Chef Brandon Baltzley of Ribelle restaurant in Boston is our guest chef for our Spontaneous Combustion dinner on October 28, 2015. While many in the U.S. know him from his book, Nine Lives, we thought we would introduce him to Copenhagen by asking a couple of questions.
What are you looking forward to the most in coming to cook with us?
Collaboration is a huge part of my pantry. Bouncing ideas off of one another is a crucial part of making a good dish great. I think cooking at Amass is a huge opportunity to work with like-minded cooks in order to create some amazing new ideas on a plate.
You’re known for not planning your dishes until the day of service. How does that work in practice and what are the challenges in cooking on the day?
I like working out of spontaneity. I find dishes to be overworked and overly thought-out when there is too much planning involved. If we approach a dish at Ribelle, it is usually with little to no planning. That’s not to say the dish may not evolve over time. We fine tune things all the time, but it’s also difficult when we only have a finite period of time to make an idea into a great dish, as the shelf life of a dish on our menu lasts about three weeks.
How do you keep yourself motivated every day as a chef?
The people around me keep me motivated. Their drive drives me. If I didn’t surround myself with the best than I’d have a hard time getting up everyday. The creative expression is a big factor as well. My mind moves constantly so I have to as well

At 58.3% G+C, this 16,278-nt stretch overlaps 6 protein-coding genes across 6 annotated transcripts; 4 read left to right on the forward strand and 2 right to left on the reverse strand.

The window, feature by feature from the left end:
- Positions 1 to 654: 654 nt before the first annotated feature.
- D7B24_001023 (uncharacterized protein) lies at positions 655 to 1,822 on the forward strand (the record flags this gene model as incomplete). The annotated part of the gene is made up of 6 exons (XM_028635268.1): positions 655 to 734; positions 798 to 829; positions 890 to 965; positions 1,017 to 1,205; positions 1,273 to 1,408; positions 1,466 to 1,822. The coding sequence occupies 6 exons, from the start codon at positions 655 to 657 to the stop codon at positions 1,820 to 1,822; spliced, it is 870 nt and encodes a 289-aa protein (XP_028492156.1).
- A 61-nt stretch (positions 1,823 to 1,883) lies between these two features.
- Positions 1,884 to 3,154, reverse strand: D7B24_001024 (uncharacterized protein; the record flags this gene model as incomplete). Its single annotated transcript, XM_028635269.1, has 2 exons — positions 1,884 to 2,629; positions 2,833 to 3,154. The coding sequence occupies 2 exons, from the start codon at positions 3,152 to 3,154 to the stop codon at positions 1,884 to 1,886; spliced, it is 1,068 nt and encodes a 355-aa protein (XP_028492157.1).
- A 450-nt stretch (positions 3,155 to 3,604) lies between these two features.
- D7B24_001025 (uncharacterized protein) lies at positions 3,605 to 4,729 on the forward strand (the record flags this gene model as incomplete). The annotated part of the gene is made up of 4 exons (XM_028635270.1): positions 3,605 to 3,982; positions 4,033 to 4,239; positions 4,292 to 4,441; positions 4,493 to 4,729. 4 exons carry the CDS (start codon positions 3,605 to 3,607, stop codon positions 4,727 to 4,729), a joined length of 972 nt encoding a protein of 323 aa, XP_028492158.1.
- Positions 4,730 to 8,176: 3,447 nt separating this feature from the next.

Sustainability has been a large part of your cooking profile. Why is it so important to you?
I think as humans we have a role to live our lives sustainably and as chefs, we have a role to teach others about it. We use whole animals, sustainable fish, forage responsibly, compost, and use as little water as possible. It’s our world now, but I’d like it to be around for my grandchildren.
What do you think are the biggest challenges for the next generation of chefs and restaurants and how can we solve them?
I think our food systems are changing at an alarming rate. I think chefs of the next generation are going to have an important role in new educating others, not just in the kitchen, but also in universities, symposiums, and even in politics. I think there are very large shoes to fill in a sense of what certain chefs are trying to do today, and even larger ones when environmental issues come in the future. We have to do our best to train our cooks to be the chefs who we couldn’t be ourselves.